[show abstract][hide abstract] ABSTRACT: Satisfaction with sexual activity is important for health-related quality of life, but little is known about the sexual health of postmenopausal women.
Describe factors associated with sexual satisfaction among sexually active postmenopausal women.
All members of the Women's Health Initiative-Observational Study (WHI-OS), ages 50-79, excluding women who did not respond to the sexual satisfaction question or reported no partnered sexual activity in the past year (N = 46,525).
Primary outcome: dichotomous response to the question, "How satisfied are you with your sexual activity (satisfied versus unsatisfied)?" Covariates included sociodemographic factors, measures of physical and mental health, and gynecological variables, medications, and health behaviors related to female sexual health.
Of the cohort, 52% reported sexual activity with a partner in the past year, and 96% of these answered the sexual satisfaction question. Nonmodifiable factors associated with sexual dissatisfaction included age, identification with certain racial or ethnic groups, marital status, parity, and smoking history. Potentially modifiable factors included lower mental health status and use of SSRIs. The final model yielded a c-statistic of 0.613, reflecting only a modest ability to discriminate between the sexually satisfied and dissatisfied.
Among postmenopausal women, the variables selected for examination yielded modest ability to discriminate between sexually satisfied and dissatisfied participants. Further study is necessary to better describe the cofactors associated with sexual satisfaction in postmenopausal women.
Journal of General Internal Medicine 11/2008; 23(12):2000-9. · 3.28 Impact Factor
[show abstract][hide abstract] ABSTRACT: Sexual dysfunction in some men is predictive of occult cardiovascular disease. We investigated whether dissatisfaction with sexual activity, a domain of female sexual dysfunction, is associated with prevalent and incident cardiovascular disease in postmenopausal women.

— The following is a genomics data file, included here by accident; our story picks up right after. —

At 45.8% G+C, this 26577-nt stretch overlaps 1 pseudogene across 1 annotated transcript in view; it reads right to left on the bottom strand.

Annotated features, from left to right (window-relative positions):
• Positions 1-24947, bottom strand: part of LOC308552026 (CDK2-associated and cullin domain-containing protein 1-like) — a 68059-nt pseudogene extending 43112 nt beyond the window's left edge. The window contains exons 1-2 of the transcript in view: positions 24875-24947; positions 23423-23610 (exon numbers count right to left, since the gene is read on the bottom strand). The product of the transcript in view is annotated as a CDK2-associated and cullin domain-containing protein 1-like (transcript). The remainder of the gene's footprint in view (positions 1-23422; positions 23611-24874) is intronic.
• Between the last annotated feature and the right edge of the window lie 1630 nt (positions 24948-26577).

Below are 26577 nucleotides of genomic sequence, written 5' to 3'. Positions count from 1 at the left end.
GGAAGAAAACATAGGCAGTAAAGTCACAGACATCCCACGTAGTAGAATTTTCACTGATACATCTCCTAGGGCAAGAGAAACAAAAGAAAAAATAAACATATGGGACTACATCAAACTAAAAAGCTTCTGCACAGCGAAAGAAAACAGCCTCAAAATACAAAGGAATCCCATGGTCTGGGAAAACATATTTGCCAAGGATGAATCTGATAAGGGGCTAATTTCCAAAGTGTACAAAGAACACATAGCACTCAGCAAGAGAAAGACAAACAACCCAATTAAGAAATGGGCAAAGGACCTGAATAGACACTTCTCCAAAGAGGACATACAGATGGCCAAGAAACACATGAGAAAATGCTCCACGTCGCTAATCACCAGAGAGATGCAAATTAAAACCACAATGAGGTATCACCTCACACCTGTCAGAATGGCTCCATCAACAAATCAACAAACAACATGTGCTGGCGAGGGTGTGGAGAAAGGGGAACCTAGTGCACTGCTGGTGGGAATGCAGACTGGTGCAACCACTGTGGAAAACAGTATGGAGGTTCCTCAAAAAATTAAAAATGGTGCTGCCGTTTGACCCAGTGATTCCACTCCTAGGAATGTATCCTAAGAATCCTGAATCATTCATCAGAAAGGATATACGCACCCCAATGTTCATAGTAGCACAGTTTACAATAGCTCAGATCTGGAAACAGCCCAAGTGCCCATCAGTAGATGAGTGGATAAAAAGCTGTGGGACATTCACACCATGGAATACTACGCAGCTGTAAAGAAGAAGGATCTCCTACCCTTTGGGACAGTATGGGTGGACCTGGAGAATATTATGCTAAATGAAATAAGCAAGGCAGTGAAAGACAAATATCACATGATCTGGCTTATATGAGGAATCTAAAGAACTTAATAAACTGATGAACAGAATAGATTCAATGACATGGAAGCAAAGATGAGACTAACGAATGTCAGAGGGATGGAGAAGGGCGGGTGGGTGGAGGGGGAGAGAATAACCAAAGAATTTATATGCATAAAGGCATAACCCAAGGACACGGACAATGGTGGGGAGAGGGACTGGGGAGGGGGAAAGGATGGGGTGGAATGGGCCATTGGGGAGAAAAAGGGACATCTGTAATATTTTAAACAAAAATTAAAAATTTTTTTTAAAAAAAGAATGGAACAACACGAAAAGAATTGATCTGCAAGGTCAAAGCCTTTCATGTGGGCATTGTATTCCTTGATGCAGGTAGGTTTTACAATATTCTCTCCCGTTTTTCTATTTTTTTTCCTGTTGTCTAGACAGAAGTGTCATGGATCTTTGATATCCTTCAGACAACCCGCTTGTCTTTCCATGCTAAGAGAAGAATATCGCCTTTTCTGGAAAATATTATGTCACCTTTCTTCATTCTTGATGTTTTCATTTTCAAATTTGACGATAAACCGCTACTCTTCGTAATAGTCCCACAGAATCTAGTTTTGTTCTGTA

Data from the Women's Health Initiative-Observational Study were used. Subjects who were sexually active in the past year were classified at baseline as sexually satisfied or dissatisfied. We performed multiple logistic regression analyses modeling baseline cardiovascular conditions including myocardial infarction, stroke, coronary revascularization, peripheral arterial disease, congestive heart failure, and angina. We then created Cox proportional hazards models to determine hazard ratios for incident cardiovascular disease by baseline sexual dissatisfaction status.
Dissatisfaction with sexual activity at baseline was significantly associated with prevalent peripheral arterial disease (odds ratio 1.44, 95% confidence interval, 1.15-1.84), but not prevalent myocardial infarction, stroke, coronary revascularization including coronary artery bypass graft and percutaneous transluminal coronary angioplasty, or a composite cardiovascular disease variable. The odds of baseline angina were decreased among those reporting sexual dissatisfaction at baseline (odds ratio 0.77, 95% confidence interval, 0.66-0.86). In both unadjusted and adjusted analyses, dissatisfaction with sexual activity was not significantly related to an increased hazard of any cardiovascular disease.
Dissatisfaction with sexual activity was modestly associated with an increased prevalence of peripheral arterial disease, even after controlling for smoking status. However, dissatisfaction did not predict incident cardiovascular disease. Although this may represent insensitivity of the sexual satisfaction construct to measure sexual dysfunction in women, it might be due to physiological differences in sexual functioning between men and women.
The American Journal of Medicine 05/2008; 121(4):295-301. · 4.77 Impact Factor